In order to create a resilient workforce culture, we need to start with our education system

Considering Australia is an aging population we need to divert our attention to what our children really need to learn as they grow into young adults and transition into the future generation of leaders. And that is:

  • mutual respect – it’s the only way to build trust. If students, parents and teachers unified and equally demonstrated mutual respect, there is no doubt we would improve the quality of education and the success rate of our graduates. Good old fashioned manners and kind gestures such as good morning, please and thank you can and will go a long way to some basic human kindness, rather than just expecting things to happen. As role models, parents and teachers need to demonstrate that treating each other with dignity should be the number one priority and equally pulling up those who fail to demonstrate it daily.
  • resourcefulness – how to be quick-witted and fight for what you believe in. We all make mistakes, even those in authority are not immune to mistakes or poor judgment calls. Children need to embrace challenging the status quo by being resourceful. And by this I mean, doing your research, getting the information and fighting for what you believe in, as opposed to just giving up too easily.
  • risk -v- reward – taking responsibility for your action or inaction. Such as, consequences for poor conduct or poor performance. As a society we are becoming far too lenient when it comes to breaching serious legislative obligations, especially when they cost lives. Its time to wake up and take performance management seriously from day dot! This is what builds resilience not a slap on the wrist or “I’m sorry”. Our children need a masterclass in risk assessment and management in order to learn the importance of having controls in place to ensure a brighter future for everyone.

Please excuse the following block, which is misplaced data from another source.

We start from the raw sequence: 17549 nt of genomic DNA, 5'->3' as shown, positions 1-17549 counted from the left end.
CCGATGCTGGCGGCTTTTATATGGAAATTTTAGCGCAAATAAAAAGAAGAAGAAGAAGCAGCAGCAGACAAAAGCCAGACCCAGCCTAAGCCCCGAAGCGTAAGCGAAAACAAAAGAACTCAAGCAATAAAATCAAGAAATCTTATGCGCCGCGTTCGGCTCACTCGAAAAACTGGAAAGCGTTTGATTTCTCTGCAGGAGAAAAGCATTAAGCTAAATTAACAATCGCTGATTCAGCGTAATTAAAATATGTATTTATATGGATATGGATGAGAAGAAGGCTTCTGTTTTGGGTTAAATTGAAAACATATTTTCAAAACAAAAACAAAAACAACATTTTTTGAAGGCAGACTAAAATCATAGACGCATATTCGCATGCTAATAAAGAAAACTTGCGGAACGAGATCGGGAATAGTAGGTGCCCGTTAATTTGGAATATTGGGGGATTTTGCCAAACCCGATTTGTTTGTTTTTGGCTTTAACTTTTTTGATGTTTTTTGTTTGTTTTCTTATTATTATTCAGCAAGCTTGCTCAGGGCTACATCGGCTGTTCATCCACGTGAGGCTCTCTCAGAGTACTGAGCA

• the value of a dollar – unless our children learn how to manage their own money and start a savings pattern early on in life, they will continue to transition into adulthood without an appreciation for money. Being savvy about your money is the best lesson you can learn at a young age and one that will give you a competitive advantage as you enter adulthood.

Leave a Reply

Fill in your details below or click an icon to log in:

WordPress.com Logo

You are commenting using your WordPress.com account. Log Out / Change )

Twitter picture

You are commenting using your Twitter account. Log Out / Change )

Facebook photo

You are commenting using your Facebook account. Log Out / Change )

Google+ photo

You are commenting using your Google+ account. Log Out / Change )

Connecting to %s